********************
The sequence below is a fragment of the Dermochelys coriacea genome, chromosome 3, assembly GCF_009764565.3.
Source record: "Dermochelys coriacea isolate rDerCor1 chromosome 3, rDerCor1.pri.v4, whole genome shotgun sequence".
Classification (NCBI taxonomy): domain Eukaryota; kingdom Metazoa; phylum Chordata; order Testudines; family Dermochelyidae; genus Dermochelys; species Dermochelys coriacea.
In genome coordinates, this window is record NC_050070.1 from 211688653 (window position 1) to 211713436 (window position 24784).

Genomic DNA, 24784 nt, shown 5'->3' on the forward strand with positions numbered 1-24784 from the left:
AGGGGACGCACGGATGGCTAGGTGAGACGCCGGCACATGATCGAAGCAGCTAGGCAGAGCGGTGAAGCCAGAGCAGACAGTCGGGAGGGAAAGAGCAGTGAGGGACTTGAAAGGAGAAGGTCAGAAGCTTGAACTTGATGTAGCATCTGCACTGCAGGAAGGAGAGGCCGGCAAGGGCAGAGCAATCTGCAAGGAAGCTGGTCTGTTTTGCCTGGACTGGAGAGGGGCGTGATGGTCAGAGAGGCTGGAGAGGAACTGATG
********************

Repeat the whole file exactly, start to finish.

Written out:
The sequence below is a fragment of the Dermochelys coriacea genome, chromosome 3, assembly GCF_009764565.3.
Source record: "Dermochelys coriacea isolate rDerCor1 chromosome 3, rDerCor1.pri.v4, whole genome shotgun sequence".
Classification (NCBI taxonomy): domain Eukaryota; kingdom Metazoa; phylum Chordata; order Testudines; family Dermochelyidae; genus Dermochelys; species Dermochelys coriacea.
In genome coordinates, this window is record NC_050070.1 from 211688653 (window position 1) to 211713436 (window position 24784).

Genomic DNA, 24784 nt, shown 5'->3' on the forward strand with positions numbered 1-24784 from the left:
AGGGGACGCACGGATGGCTAGGTGAGACGCCGGCACATGATCGAAGCAGCTAGGCAGAGCGGTGAAGCCAGAGCAGACAGTCGGGAGGGAAAGAGCAGTGAGGGACTTGAAAGGAGAAGGTCAGAAGCTTGAACTTGATGTAGCATCTGCACTGCAGGAAGGAGAGGCCGGCAAGGGCAGAGCAATCTGCAAGGAAGCTGGTCTGTTTTGCCTGGACTGGAGAGGGGCGTGATGGTCAGAGAGGCTGGAGAGGAACTGATG